After a shaky start to her minority government, Premier Pauline Marois emerged from a two-day caucus meeting declaring that she will move ahead with a political agenda that includes a controversial new language law as soon as the fall session begins next week.
Ms. Marois said on Friday in a news conference that the opposition Liberals are weakened by testimony at an inquiry that has linked some former ministers to questionable fundraising practices and will not be able to challenge the Parti Québécois’ agenda. She also said the PQ will negotiate with the Coalition Avenir Québec, which holds the balance of power, to get its support for language and taxation policies.
A showdown is expected this fall on the fiscal matters. The government will need the support of the opposition parties to adopt two new tax rates for higher income earners to pay for changes to the health tax that the Liberals oppose. The measures will be introduced in a budgetary update and voted on at the National Assembly. If the opposition rejects the update, the government would be defeated.
Ms. Marois appeared confident on Friday that the opposition will not risk forcing an election so early in the mandate. “I think it is preferable that we vote on this right away in order to properly prepare a budget,” she said.
The government is also preparing to introduce extensive rules and regulations on the awarding of government contracts, including barring individuals and companies with criminal records from bidding.
“The bill will impose demands on companies who want to bid on contracts tendered by the government and public institutions,” Ms. Marois said.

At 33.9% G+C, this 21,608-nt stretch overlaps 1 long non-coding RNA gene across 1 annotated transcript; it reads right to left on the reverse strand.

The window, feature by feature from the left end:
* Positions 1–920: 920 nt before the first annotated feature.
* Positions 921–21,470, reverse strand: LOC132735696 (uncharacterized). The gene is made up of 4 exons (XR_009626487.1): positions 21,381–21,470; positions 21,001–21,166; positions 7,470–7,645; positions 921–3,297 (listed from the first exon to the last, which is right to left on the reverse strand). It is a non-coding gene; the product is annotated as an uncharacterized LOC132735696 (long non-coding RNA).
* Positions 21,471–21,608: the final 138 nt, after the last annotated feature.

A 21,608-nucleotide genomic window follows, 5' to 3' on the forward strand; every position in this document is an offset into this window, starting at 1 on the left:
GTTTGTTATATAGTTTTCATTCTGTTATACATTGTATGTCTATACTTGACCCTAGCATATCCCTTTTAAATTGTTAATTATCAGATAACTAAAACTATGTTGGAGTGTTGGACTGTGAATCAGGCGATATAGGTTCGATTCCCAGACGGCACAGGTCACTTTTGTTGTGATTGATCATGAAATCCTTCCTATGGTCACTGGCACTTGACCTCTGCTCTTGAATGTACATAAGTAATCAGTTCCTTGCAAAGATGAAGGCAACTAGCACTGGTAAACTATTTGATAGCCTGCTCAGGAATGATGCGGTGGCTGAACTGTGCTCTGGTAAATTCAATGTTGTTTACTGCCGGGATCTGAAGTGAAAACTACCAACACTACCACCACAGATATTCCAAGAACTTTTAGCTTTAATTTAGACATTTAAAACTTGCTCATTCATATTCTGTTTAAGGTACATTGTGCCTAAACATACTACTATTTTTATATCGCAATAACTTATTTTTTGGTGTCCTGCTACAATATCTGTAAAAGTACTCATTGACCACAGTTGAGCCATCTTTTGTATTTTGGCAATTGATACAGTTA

The PQ is also drafting a major overhaul of the political party financing law.
“My responsibility is to respect my promises and I will do that. I hope the opposition will help me respect these promises. … On some issues, I think we will have to act because there is an emergency to do so. And one example of this is language,” Ms. Marois said.
Census data this week from Statistics Canada that indicated the number of francophones in Montreal is declining steadily has given the PQ additional arguments in favour of its language law.
The PQ has promised to extend requirements for French in the workplace to businesses with more than 10 employees and fewer than 50.
“If you look at the statistics we received this week, I think it is very important that we intervene now because French is losing ground and we have to correct the situation,” Ms. Marois said.
The new language bill would also eliminate so-called bridging schools. Currently, wealthy francophone and immigrant parents can override restrictions in Bill 101 by sending their children to private English-language schools for a few years to become eligible to enroll in the English language public school system.
The bill would also impose the language restrictions that apply to elementary and secondary schools on colleges. That means students graduating from French language high schools will be barred from attending an English language CEGEP.
Earlier this month, the PQ had to backpedal on several election promises, including abolition of the $200 health tax and demands for more powers from Ottawa, saying that minority status meant it would be unable to get enough support to pass them.
In a bid to get some of its agenda through, the government said it was open to exempting CEPGEPs from the language law and dropping a proposal to include daycare so that other provisions of the bill could be adopted.